However, as delta is used for setting hedges on valuations as opposed to worrying about future changes in forward prices, traders in reality are happy to assume forward delta of 1.0 (delta always approaches 1.0 as the contract approaches maturity to match the price of the underlying).
Another way of looking at delta is as the probability that a contract will expire in the money, which means in the case of a call option that is expires above the strike price paid.
Futures volumes surging on CME
The CBOE contract represents one bitcoin while in the much larger CME market a contract represents 5 BTC. The regulated BTC futures market is a mere fraction of the amounts traded on the likes of Seychelles-based BitMEX and Japan’s BitFlyer.
On 19 February the CME saw a record level of bitcoin volumes, with 18,338 traded, according to a note the Chicago derivatives exchange sent to clients.
“Yesterday [Feb 19] set a new record with 18,338 contracts traded. This is equivalent to 91,690 bitcoin or $360 million.”
Crypto hedge funds need some love
Passport Capital describes itself as a thematic investment firm and went long on blockchain in 2017. That was also the year when it closed its flagship Passport Global Fund. It then pivoted to digital assets by setting up a crypto hedge fund. Along with it crypto hedge fund peers, the returns have been horrendous with the bear market taking its toll.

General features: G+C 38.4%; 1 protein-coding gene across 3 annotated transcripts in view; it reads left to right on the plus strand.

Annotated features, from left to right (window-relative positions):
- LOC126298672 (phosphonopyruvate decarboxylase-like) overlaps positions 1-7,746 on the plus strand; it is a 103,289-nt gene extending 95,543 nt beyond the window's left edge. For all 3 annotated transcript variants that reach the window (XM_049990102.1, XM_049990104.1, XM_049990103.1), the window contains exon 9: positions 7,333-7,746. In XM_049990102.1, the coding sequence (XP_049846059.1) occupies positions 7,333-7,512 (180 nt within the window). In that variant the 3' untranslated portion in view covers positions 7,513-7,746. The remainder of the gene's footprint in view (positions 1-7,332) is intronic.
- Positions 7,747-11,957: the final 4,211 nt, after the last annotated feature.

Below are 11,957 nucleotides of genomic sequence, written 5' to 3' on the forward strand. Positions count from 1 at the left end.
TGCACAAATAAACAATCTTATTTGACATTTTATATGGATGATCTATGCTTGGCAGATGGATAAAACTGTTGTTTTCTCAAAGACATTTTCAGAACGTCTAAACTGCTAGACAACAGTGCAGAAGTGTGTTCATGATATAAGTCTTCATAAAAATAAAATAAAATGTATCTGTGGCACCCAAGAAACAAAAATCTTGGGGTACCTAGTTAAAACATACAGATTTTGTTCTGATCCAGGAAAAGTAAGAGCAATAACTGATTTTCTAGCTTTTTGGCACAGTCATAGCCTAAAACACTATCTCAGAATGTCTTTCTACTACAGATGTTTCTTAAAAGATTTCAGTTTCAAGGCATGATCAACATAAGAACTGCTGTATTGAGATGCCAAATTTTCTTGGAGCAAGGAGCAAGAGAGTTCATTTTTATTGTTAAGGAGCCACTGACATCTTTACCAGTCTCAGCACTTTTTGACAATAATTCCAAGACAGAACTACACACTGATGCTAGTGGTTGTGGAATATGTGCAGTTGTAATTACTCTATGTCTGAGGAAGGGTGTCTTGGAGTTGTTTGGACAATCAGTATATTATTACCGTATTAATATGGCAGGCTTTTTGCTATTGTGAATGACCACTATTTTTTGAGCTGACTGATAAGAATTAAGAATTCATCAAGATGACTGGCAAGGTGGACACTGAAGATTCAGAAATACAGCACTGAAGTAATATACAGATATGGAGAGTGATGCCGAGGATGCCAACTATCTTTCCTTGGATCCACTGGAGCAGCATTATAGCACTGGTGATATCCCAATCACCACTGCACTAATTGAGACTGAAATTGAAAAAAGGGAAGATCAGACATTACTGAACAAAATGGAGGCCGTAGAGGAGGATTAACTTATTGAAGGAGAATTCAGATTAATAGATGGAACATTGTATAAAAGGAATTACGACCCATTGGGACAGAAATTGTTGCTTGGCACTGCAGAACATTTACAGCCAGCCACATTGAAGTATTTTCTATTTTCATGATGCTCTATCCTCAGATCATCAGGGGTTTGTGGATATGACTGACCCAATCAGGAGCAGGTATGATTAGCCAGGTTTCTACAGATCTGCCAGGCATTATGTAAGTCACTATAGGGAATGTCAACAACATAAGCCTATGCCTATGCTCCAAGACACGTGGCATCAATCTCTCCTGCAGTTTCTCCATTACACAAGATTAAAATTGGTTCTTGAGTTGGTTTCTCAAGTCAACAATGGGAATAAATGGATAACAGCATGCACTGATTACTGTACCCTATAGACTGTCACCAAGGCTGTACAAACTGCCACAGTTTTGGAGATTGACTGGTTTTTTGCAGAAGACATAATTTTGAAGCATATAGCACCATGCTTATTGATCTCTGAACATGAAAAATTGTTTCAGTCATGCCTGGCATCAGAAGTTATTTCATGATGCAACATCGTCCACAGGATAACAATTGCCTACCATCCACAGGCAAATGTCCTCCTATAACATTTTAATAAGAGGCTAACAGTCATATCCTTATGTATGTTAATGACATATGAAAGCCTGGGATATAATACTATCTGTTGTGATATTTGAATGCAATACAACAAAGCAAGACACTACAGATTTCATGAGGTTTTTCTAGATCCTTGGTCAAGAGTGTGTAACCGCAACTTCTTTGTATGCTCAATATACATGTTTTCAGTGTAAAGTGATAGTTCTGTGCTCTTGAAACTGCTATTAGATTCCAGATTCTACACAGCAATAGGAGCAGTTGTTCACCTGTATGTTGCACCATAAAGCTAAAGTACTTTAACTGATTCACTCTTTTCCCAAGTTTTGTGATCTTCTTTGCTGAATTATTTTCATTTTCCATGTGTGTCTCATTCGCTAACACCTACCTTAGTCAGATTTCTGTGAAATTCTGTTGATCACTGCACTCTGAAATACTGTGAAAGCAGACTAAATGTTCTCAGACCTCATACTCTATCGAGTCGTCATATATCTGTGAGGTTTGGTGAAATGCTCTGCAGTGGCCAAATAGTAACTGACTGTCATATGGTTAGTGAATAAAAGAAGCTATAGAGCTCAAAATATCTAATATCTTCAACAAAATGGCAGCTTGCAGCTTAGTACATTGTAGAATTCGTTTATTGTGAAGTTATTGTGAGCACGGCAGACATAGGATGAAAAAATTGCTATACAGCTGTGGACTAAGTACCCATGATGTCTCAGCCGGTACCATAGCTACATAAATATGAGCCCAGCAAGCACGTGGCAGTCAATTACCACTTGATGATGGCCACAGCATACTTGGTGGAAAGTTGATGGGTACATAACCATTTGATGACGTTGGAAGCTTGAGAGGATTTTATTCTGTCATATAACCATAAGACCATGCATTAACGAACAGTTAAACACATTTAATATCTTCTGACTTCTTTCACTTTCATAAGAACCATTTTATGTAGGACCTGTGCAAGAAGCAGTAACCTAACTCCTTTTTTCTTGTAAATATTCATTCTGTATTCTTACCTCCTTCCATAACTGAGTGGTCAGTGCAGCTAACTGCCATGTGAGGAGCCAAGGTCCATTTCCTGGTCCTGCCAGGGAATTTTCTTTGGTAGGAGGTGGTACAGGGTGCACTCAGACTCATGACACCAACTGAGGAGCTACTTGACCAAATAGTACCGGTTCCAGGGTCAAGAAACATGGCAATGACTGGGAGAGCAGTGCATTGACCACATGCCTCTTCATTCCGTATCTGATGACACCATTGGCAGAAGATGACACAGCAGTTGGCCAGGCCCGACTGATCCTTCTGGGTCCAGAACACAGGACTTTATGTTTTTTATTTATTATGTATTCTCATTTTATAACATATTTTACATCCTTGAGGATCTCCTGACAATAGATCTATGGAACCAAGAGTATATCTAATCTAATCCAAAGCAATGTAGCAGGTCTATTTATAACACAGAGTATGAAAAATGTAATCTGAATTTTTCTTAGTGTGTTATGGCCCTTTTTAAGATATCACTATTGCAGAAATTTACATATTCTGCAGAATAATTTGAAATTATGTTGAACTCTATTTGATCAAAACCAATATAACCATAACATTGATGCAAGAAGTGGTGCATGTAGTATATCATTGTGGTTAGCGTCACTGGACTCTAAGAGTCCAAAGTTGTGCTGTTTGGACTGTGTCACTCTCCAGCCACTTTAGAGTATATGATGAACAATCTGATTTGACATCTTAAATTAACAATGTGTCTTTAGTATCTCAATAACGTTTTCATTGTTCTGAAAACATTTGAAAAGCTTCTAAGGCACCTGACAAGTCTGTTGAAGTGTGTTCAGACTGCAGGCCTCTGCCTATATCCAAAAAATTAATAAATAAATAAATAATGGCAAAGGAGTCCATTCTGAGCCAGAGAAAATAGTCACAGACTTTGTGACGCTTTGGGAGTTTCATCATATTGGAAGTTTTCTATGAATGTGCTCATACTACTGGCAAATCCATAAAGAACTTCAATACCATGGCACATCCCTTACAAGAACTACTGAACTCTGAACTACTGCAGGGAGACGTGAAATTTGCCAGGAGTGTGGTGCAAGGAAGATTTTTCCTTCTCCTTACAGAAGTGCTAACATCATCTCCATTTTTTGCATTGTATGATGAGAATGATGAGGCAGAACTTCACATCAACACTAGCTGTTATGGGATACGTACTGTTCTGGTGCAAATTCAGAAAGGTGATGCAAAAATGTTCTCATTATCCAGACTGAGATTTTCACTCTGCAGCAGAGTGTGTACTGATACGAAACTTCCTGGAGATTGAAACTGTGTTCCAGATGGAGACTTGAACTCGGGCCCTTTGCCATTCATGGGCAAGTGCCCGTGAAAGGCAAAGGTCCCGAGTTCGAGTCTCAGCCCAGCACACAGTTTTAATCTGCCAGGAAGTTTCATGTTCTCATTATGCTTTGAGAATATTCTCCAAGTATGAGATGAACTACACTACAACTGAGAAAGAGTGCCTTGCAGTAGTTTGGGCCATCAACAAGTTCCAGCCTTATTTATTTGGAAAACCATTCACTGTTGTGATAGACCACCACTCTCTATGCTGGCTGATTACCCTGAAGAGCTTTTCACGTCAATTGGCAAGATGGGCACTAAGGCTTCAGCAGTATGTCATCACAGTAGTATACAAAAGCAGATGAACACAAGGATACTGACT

McCann and his colleagues will have seen previous false dawns teasing the end of the bear market in crypto. They will be hopeful that smashing through resistance at $4,000 means overcoming looming major resistance at $4,250 on the one-day chart will also prove to be a piece of cake.
But if there is a pullback, then bulls will need to see $4,000 holding by the end of the coming week.
As EthereumWorld News reports today, other market participants see the regulated futures market as a vector for shorting, which will prevent the price seeing another parabolic bull run, which some might see as a healthy outlook.
Javad Afshar, the founder of BlockchainBTM, said: “This 2017 phenomena happened because there was no instrument for the speculators to short the market. Now that we have the future markets for bitcoin, speculators can short the market whenever it gets out of hand.”
Higher yearly lows, declining volatility
Stepping back from the daily and hourly candles, James McDowall, co-founder of polybird.io, a tokenised asset exchange, reminds market participants that the bigger picture remains bullish, given the higher yearly lows and the declining volatility. The point about the lows has been made incessantly this year by hopeful bulls.
Volatility has indeed declined, but went up again marginally last year.
Nevertheless, it would be a reasonable assessment to conclude that the market is maturing in terms of improving market depth and the profile of buyers is broadening as retail exits (although that might be changing soon) and institutions enter, albeit still tentatively.